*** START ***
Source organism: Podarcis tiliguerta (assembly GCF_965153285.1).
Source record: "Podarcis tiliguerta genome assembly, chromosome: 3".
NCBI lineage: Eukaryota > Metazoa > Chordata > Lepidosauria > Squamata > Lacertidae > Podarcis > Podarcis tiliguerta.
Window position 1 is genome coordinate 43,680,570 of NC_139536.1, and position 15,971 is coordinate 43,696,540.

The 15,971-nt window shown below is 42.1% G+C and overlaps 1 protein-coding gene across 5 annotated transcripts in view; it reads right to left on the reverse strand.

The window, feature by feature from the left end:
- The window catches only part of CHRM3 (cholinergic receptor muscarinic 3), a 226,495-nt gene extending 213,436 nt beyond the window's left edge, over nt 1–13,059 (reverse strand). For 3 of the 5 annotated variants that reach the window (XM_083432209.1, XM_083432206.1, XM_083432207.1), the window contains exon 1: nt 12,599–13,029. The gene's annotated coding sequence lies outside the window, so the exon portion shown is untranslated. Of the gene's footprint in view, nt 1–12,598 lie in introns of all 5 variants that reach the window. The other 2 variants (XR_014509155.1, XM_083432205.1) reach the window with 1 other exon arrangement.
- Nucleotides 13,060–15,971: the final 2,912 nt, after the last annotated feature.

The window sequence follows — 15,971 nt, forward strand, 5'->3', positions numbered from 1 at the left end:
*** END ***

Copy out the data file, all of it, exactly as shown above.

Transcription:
Source organism: Podarcis tiliguerta (assembly GCF_965153285.1).
Source record: "Podarcis tiliguerta genome assembly, chromosome: 3".
NCBI lineage: Eukaryota > Metazoa > Chordata > Lepidosauria > Squamata > Lacertidae > Podarcis > Podarcis tiliguerta.
Window position 1 is genome coordinate 43,680,570 of NC_139536.1, and position 15,971 is coordinate 43,696,540.

The 15,971-nt window shown below is 42.1% G+C and overlaps 1 protein-coding gene across 5 annotated transcripts in view; it reads right to left on the reverse strand.

The window, feature by feature from the left end:
- The window catches only part of CHRM3 (cholinergic receptor muscarinic 3), a 226,495-nt gene extending 213,436 nt beyond the window's left edge, over nt 1–13,059 (reverse strand). For 3 of the 5 annotated variants that reach the window (XM_083432209.1, XM_083432206.1, XM_083432207.1), the window contains exon 1: nt 12,599–13,029. The gene's annotated coding sequence lies outside the window, so the exon portion shown is untranslated. Of the gene's footprint in view, nt 1–12,598 lie in introns of all 5 variants that reach the window. The other 2 variants (XR_014509155.1, XM_083432205.1) reach the window with 1 other exon arrangement.
- Nucleotides 13,060–15,971: the final 2,912 nt, after the last annotated feature.

The window sequence follows — 15,971 nt, forward strand, 5'->3', positions numbered from 1 at the left end: